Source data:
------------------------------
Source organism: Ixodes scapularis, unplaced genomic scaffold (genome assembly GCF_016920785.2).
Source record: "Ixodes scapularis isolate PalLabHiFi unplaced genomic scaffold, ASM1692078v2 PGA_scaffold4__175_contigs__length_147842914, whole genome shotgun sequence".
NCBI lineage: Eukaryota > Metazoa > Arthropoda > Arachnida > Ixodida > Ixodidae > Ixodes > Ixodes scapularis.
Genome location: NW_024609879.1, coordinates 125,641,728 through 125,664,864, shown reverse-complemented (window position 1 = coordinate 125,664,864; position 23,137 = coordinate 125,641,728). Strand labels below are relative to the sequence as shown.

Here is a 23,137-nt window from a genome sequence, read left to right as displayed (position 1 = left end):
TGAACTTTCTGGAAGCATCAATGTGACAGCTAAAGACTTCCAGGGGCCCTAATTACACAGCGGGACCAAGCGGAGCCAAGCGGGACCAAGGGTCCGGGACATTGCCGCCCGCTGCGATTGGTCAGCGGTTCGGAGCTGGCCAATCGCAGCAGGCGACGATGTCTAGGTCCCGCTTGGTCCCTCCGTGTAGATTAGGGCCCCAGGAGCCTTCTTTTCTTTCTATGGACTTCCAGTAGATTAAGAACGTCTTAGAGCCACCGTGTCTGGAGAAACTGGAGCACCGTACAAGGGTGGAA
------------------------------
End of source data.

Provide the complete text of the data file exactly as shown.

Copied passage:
Source organism: Ixodes scapularis, unplaced genomic scaffold (genome assembly GCF_016920785.2).
Source record: "Ixodes scapularis isolate PalLabHiFi unplaced genomic scaffold, ASM1692078v2 PGA_scaffold4__175_contigs__length_147842914, whole genome shotgun sequence".
NCBI lineage: Eukaryota > Metazoa > Arthropoda > Arachnida > Ixodida > Ixodidae > Ixodes > Ixodes scapularis.
Genome location: NW_024609879.1, coordinates 125,641,728 through 125,664,864, shown reverse-complemented (window position 1 = coordinate 125,664,864; position 23,137 = coordinate 125,641,728). Strand labels below are relative to the sequence as shown.

Here is a 23,137-nt window from a genome sequence, read left to right as displayed (position 1 = left end):
TGAACTTTCTGGAAGCATCAATGTGACAGCTAAAGACTTCCAGGGGCCCTAATTACACAGCGGGACCAAGCGGAGCCAAGCGGGACCAAGGGTCCGGGACATTGCCGCCCGCTGCGATTGGTCAGCGGTTCGGAGCTGGCCAATCGCAGCAGGCGACGATGTCTAGGTCCCGCTTGGTCCCTCCGTGTAGATTAGGGCCCCAGGAGCCTTCTTTTCTTTCTATGGACTTCCAGTAGATTAAGAACGTCTTAGAGCCACCGTGTCTGGAGAAACTGGAGCACCGTACAAGGGTGGAA